While there have been only isolated cases of SARS since the 2003/2004 epidemic, it is likely that we will see future outbreaks. As a result, a number of laboratories are working on strategies for a SARS vaccine. One promising approach is being reported by Jan ter Meulen and colleagues.
The researchers developed a strategy called passive immunization, in which combinations of antibodies against the SARS virus are given to individuals at risk at the time of a possible new outbreak. Passive immunization strategies have been shown to curb outbreaks of hepatitis A virus and to prevent infection with varicella-zoster virus, and such antibody prophylaxis may be an effective means of controlling a future SARS outbreak.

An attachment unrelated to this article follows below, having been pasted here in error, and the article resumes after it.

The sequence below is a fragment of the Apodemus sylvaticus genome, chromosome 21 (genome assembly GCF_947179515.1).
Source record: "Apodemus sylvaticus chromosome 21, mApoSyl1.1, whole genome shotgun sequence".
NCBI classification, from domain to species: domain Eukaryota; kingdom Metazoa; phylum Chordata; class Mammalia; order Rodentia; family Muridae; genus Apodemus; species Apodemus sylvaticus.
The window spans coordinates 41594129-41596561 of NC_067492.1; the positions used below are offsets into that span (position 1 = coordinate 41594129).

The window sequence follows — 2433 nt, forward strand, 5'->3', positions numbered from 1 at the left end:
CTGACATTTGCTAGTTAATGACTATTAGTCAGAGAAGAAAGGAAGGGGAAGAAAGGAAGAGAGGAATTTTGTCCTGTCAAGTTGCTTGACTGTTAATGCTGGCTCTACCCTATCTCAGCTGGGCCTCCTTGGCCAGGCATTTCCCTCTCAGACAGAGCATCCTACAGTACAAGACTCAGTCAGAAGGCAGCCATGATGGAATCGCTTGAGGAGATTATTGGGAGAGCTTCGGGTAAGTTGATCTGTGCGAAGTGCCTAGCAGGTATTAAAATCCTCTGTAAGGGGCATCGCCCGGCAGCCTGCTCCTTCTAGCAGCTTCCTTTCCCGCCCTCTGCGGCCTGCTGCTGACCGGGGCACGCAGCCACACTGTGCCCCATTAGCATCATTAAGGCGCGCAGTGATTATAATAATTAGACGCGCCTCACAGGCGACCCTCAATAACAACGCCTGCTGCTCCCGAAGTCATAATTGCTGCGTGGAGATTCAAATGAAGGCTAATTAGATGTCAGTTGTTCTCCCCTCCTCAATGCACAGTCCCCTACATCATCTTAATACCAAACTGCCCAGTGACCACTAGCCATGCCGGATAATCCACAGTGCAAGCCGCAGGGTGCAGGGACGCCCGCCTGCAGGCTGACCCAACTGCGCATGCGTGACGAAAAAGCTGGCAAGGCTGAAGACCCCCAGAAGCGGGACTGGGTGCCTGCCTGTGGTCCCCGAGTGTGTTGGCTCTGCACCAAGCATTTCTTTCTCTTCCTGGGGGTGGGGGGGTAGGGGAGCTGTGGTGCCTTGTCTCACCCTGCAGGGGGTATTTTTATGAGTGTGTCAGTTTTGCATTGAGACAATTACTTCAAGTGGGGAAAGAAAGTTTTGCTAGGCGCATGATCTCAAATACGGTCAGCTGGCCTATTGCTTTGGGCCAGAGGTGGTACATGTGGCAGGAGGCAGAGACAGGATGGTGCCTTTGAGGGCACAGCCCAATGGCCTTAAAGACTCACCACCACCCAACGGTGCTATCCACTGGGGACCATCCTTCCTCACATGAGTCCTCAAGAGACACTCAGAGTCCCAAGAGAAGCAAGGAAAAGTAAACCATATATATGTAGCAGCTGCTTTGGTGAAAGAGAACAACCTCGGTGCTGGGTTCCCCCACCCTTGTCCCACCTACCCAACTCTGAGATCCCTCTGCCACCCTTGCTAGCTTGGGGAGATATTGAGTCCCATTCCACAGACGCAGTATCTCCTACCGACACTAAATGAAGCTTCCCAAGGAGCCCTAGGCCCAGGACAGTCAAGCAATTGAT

To be effective, it is important that an antibody-based vaccine offers sufficient breadth of protection against all relevant strains of the SARS virus and prevents the selection of escape variants in the patient. In their study, the researchers present the characteristics of a combination of two human monoclonal antibodies that seem to have the desired characteristics in cell-culture experiments in the laboratory.